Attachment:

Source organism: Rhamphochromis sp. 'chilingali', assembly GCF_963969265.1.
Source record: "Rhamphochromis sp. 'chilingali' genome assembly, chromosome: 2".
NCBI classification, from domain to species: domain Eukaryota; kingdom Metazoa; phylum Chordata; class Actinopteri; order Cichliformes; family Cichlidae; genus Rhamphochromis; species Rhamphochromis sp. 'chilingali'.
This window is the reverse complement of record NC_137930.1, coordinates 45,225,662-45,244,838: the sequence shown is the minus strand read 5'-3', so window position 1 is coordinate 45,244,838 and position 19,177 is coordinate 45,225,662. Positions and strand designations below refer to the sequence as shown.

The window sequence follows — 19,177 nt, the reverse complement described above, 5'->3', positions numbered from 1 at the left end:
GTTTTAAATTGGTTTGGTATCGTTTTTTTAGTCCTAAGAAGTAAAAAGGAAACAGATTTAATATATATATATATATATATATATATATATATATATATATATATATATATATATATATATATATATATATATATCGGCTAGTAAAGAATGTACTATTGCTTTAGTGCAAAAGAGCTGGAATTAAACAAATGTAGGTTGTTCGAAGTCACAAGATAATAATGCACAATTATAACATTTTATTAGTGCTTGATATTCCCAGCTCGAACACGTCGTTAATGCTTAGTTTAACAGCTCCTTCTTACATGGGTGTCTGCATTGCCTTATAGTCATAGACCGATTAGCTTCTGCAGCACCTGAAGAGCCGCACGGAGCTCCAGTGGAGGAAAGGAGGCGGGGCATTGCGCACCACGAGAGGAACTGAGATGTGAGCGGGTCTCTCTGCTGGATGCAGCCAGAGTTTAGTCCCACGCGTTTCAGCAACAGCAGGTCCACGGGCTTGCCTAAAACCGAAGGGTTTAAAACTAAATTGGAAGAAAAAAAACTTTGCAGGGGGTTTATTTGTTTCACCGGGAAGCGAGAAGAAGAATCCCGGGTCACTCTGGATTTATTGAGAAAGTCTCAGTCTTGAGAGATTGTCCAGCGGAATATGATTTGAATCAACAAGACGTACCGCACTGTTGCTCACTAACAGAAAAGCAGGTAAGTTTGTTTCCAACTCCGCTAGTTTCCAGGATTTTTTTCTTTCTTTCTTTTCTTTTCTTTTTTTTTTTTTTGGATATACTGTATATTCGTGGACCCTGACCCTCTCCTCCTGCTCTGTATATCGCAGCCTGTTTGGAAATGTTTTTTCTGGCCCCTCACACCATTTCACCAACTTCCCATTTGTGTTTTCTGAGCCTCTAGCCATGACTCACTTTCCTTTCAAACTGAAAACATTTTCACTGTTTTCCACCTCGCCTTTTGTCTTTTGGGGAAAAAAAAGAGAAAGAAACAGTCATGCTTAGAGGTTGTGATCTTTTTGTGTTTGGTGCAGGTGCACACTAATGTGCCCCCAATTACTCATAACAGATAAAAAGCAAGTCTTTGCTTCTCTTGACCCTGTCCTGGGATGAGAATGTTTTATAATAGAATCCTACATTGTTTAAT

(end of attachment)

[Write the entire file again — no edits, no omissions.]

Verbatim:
Source organism: Rhamphochromis sp. 'chilingali', assembly GCF_963969265.1.
Source record: "Rhamphochromis sp. 'chilingali' genome assembly, chromosome: 2".
NCBI classification, from domain to species: domain Eukaryota; kingdom Metazoa; phylum Chordata; class Actinopteri; order Cichliformes; family Cichlidae; genus Rhamphochromis; species Rhamphochromis sp. 'chilingali'.
This window is the reverse complement of record NC_137930.1, coordinates 45,225,662-45,244,838: the sequence shown is the minus strand read 5'-3', so window position 1 is coordinate 45,244,838 and position 19,177 is coordinate 45,225,662. Positions and strand designations below refer to the sequence as shown.

The window sequence follows — 19,177 nt, the reverse complement described above, 5'->3', positions numbered from 1 at the left end:
GTTTTAAATTGGTTTGGTATCGTTTTTTTAGTCCTAAGAAGTAAAAAGGAAACAGATTTAATATATATATATATATATATATATATATATATATATATATATATATATATATATATATATATATATATATATATCGGCTAGTAAAGAATGTACTATTGCTTTAGTGCAAAAGAGCTGGAATTAAACAAATGTAGGTTGTTCGAAGTCACAAGATAATAATGCACAATTATAACATTTTATTAGTGCTTGATATTCCCAGCTCGAACACGTCGTTAATGCTTAGTTTAACAGCTCCTTCTTACATGGGTGTCTGCATTGCCTTATAGTCATAGACCGATTAGCTTCTGCAGCACCTGAAGAGCCGCACGGAGCTCCAGTGGAGGAAAGGAGGCGGGGCATTGCGCACCACGAGAGGAACTGAGATGTGAGCGGGTCTCTCTGCTGGATGCAGCCAGAGTTTAGTCCCACGCGTTTCAGCAACAGCAGGTCCACGGGCTTGCCTAAAACCGAAGGGTTTAAAACTAAATTGGAAGAAAAAAAACTTTGCAGGGGGTTTATTTGTTTCACCGGGAAGCGAGAAGAAGAATCCCGGGTCACTCTGGATTTATTGAGAAAGTCTCAGTCTTGAGAGATTGTCCAGCGGAATATGATTTGAATCAACAAGACGTACCGCACTGTTGCTCACTAACAGAAAAGCAGGTAAGTTTGTTTCCAACTCCGCTAGTTTCCAGGATTTTTTTCTTTCTTTCTTTTCTTTTCTTTTTTTTTTTTTTGGATATACTGTATATTCGTGGACCCTGACCCTCTCCTCCTGCTCTGTATATCGCAGCCTGTTTGGAAATGTTTTTTCTGGCCCCTCACACCATTTCACCAACTTCCCATTTGTGTTTTCTGAGCCTCTAGCCATGACTCACTTTCCTTTCAAACTGAAAACATTTTCACTGTTTTCCACCTCGCCTTTTGTCTTTTGGGGAAAAAAAAGAGAAAGAAACAGTCATGCTTAGAGGTTGTGATCTTTTTGTGTTTGGTGCAGGTGCACACTAATGTGCCCCCAATTACTCATAACAGATAAAAAGCAAGTCTTTGCTTCTCTTGACCCTGTCCTGGGATGAGAATGTTTTATAATAGAATCCTACATTGTTTAAT